Dangers of ‘gas station heroin’ mitigated as Mississippi bans tianeptine
PINE BELT, Miss. (WDAM) - Zaza, Coaxil, Tianna:
Those are a few of the brand names of tianeptine, also known as “gas station heroin.”
This week, Mississippi Gov. Tate Reeves signed legislation reclassifying the substance as a schedule three drug, effectively banning its sale and distribution.
John Herrington, clinical director of Pine Grove Behavioral Health’s “Next Step” program, said people have overdosed and even died from the drug. He said tianeptine is being marketed as a dietary supplement that helps you relax but it acts similar to an opiate.
“I’ve actually had some people in treatment where it’s become a drug of choice now,” said Herrington.
Herrington said people may consider the product to be a safe alternative to harder drugs, but it has actually caused some to seek treatment.
“I actually had a guy in treatment tell me in the past he was using opiates--heroin being one of his drugs--got clean off that then had some struggles, went back but then was using this thinking that this was a safer thing,” Herrington said. “But he actually said it was just as hard or harder on his body and even harder to come off of.”
Dr. Joseph Nosser, William Carey University assistant professor of pharmacy practice, said if patients don’t continue taking tianeptine, they can present with opioid-like withdrawal symptoms.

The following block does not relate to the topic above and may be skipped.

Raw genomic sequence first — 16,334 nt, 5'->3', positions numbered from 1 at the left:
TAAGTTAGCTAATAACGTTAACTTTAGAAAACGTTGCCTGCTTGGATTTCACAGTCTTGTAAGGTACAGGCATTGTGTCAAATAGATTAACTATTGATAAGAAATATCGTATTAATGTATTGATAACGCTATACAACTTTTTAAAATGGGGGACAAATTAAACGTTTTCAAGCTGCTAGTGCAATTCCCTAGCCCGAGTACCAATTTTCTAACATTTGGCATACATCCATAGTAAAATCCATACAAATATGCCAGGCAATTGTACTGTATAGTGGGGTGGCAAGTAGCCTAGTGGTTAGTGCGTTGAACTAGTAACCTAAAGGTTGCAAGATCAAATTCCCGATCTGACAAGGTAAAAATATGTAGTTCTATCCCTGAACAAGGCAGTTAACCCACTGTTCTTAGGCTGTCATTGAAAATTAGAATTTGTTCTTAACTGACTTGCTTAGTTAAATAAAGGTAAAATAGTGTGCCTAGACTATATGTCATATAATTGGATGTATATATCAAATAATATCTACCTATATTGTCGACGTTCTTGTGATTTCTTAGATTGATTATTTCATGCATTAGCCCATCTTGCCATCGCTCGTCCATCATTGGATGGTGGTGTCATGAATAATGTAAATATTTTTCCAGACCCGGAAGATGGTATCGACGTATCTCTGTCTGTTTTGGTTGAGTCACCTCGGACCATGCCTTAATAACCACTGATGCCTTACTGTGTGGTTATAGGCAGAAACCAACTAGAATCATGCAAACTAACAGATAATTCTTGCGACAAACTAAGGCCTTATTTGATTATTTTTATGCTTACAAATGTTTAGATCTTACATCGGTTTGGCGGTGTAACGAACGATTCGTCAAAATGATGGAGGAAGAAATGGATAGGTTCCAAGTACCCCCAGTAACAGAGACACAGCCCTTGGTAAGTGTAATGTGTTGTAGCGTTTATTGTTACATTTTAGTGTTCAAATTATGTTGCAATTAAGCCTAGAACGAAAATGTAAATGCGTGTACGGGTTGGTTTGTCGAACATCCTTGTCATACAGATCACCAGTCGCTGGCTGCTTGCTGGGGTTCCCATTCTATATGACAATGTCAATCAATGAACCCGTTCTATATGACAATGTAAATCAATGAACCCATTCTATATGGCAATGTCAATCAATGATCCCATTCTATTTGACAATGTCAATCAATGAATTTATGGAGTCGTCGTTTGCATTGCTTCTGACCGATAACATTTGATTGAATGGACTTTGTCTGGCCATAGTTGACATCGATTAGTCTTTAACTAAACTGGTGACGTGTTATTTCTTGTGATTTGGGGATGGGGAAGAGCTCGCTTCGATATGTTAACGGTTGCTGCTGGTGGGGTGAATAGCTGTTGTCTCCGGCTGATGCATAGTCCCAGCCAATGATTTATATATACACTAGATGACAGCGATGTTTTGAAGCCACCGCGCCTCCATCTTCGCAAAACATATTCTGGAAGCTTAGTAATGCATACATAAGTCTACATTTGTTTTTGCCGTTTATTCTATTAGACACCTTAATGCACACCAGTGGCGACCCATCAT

“Patients, if they were to stop taking this abruptly, they could show up to the doctor, the ER ,with these symptoms, ” said Nosser.
Nosser, who recently published a study on tianeptine, said he worked with the Mississippi Department of Health and legislators who sponsored the bill to get tianeptine off the streets.
“We’ve seen that this substance could alter patients’ lives and really cause some damage to patients physically, mentally, just affecting their quality of life going forward,” Nosser said. “What I would say to patients going forward, is that if you do have some concern with substance abuse, that your local health care providers are here to help you.”
For individuals or family members experiencing substance use disorders, SAMHSA’s national helpline—1-800-662-4889—is available 24 hours/seven days a week, 365 days a week.
It’s free, confidential and provides referral services to local treatment providers.
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